THE BBC HAS PUBLISHED a fascinating account of how the sub-prime lending crisis is plowing through the greater Cleveland area like a really nasty case of necrotizing fasciitis. According to the corporation, one out of ten homes in Cleveland is now vacant and entire neighborhoods are falling apart as the houses in them are foreclosed upon, boarded up and summarily vandalized.
Perhaps most astounding are the graphics the BBC has compiled, showing the horrific economic carnage. In huge swaths of the city and its inner suburbs, at least 57 percent of the mortgages are sub-prime, and entire sections of greater Cleveland appear to have been foreclosed upon. I was talking about this at work with a friend of mine, and he remarked on a chilling change in economic conditions that has occurred as a result. The old saw has it that lenders don't mind offering mortgages because even if the loan goes bad, they still have the house as collateral. But what happens if you can't sell the house? It sounds as if that's happening in Cleveland right now.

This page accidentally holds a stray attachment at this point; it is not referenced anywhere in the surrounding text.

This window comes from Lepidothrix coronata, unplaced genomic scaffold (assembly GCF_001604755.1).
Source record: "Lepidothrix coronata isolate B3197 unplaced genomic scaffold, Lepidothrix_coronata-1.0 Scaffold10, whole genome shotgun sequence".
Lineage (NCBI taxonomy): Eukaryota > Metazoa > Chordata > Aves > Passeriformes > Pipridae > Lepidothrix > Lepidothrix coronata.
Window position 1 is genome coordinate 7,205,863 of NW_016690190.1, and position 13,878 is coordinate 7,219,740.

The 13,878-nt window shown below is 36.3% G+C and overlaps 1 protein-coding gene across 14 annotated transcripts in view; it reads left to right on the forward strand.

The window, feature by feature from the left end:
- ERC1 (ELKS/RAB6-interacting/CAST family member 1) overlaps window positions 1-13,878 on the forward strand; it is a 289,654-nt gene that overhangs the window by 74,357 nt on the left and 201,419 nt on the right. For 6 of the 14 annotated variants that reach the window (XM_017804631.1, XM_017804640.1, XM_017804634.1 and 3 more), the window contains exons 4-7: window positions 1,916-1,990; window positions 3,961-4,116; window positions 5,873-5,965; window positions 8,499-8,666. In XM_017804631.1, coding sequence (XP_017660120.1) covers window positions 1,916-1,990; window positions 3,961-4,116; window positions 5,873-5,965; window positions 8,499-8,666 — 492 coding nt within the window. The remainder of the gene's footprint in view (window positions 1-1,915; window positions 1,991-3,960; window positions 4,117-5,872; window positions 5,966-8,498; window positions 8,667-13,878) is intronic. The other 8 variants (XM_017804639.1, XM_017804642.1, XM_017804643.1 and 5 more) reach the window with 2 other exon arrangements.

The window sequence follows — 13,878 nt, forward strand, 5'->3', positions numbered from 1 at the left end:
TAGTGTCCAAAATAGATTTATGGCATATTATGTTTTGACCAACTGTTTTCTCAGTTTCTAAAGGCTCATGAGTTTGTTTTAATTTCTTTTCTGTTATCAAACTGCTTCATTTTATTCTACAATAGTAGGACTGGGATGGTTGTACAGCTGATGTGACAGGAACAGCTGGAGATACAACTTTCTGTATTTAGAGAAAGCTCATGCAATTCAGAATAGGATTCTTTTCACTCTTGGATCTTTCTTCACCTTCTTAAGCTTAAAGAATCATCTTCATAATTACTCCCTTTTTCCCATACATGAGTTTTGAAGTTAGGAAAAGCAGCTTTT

Here's another map from Case Western Reserve University showing the percentage of bank-owned homes in the greater Cleveland area. In some communities this is close to ten percent.
Take a look at the maps and graphics. They show a city that is flat on its back.Posted by Benjamin Kepple at November 6, 2007 08:51 PM | TrackBack